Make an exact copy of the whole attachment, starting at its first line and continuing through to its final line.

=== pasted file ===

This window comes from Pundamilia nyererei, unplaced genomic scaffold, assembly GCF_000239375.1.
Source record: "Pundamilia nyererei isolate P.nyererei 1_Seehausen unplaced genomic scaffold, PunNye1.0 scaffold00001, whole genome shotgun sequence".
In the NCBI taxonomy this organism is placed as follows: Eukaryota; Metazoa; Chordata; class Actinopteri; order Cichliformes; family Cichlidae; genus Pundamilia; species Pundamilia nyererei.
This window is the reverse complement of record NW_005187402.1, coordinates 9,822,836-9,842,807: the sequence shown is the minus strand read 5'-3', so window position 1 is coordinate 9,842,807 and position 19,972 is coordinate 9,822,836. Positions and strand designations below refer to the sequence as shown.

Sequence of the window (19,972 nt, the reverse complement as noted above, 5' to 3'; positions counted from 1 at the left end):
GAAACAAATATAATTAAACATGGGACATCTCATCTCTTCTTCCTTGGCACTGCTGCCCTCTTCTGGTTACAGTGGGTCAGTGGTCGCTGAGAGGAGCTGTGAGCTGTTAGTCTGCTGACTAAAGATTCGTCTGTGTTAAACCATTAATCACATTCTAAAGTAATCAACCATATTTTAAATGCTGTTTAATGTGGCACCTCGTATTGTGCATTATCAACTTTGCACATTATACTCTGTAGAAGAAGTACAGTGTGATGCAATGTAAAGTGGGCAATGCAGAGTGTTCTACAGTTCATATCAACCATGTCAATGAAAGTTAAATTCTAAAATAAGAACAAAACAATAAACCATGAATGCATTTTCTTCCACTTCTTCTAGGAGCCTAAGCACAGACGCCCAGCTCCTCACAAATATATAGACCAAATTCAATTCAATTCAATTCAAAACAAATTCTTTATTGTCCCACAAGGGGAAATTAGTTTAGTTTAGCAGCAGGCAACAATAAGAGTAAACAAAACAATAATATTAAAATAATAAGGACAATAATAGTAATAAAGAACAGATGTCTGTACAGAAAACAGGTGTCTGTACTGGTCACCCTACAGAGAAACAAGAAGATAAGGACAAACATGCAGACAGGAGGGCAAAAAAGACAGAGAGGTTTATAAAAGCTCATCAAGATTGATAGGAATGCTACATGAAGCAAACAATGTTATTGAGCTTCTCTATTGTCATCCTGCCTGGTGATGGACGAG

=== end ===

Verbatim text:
This window comes from Pundamilia nyererei, unplaced genomic scaffold, assembly GCF_000239375.1.
Source record: "Pundamilia nyererei isolate P.nyererei 1_Seehausen unplaced genomic scaffold, PunNye1.0 scaffold00001, whole genome shotgun sequence".
In the NCBI taxonomy this organism is placed as follows: Eukaryota; Metazoa; Chordata; class Actinopteri; order Cichliformes; family Cichlidae; genus Pundamilia; species Pundamilia nyererei.
This window is the reverse complement of record NW_005187402.1, coordinates 9,822,836-9,842,807: the sequence shown is the minus strand read 5'-3', so window position 1 is coordinate 9,842,807 and position 19,972 is coordinate 9,822,836. Positions and strand designations below refer to the sequence as shown.

Sequence of the window (19,972 nt, the reverse complement as noted above, 5' to 3'; positions counted from 1 at the left end):
GAAACAAATATAATTAAACATGGGACATCTCATCTCTTCTTCCTTGGCACTGCTGCCCTCTTCTGGTTACAGTGGGTCAGTGGTCGCTGAGAGGAGCTGTGAGCTGTTAGTCTGCTGACTAAAGATTCGTCTGTGTTAAACCATTAATCACATTCTAAAGTAATCAACCATATTTTAAATGCTGTTTAATGTGGCACCTCGTATTGTGCATTATCAACTTTGCACATTATACTCTGTAGAAGAAGTACAGTGTGATGCAATGTAAAGTGGGCAATGCAGAGTGTTCTACAGTTCATATCAACCATGTCAATGAAAGTTAAATTCTAAAATAAGAACAAAACAATAAACCATGAATGCATTTTCTTCCACTTCTTCTAGGAGCCTAAGCACAGACGCCCAGCTCCTCACAAATATATAGACCAAATTCAATTCAATTCAATTCAAAACAAATTCTTTATTGTCCCACAAGGGGAAATTAGTTTAGTTTAGCAGCAGGCAACAATAAGAGTAAACAAAACAATAATATTAAAATAATAAGGACAATAATAGTAATAAAGAACAGATGTCTGTACAGAAAACAGGTGTCTGTACTGGTCACCCTACAGAGAAACAAGAAGATAAGGACAAACATGCAGACAGGAGGGCAAAAAAGACAGAGAGGTTTATAAAAGCTCATCAAGATTGATAGGAATGCTACATGAAGCAAACAATGTTATTGAGCTTCTCTATTGTCATCCTGCCTGGTGATGGACGAG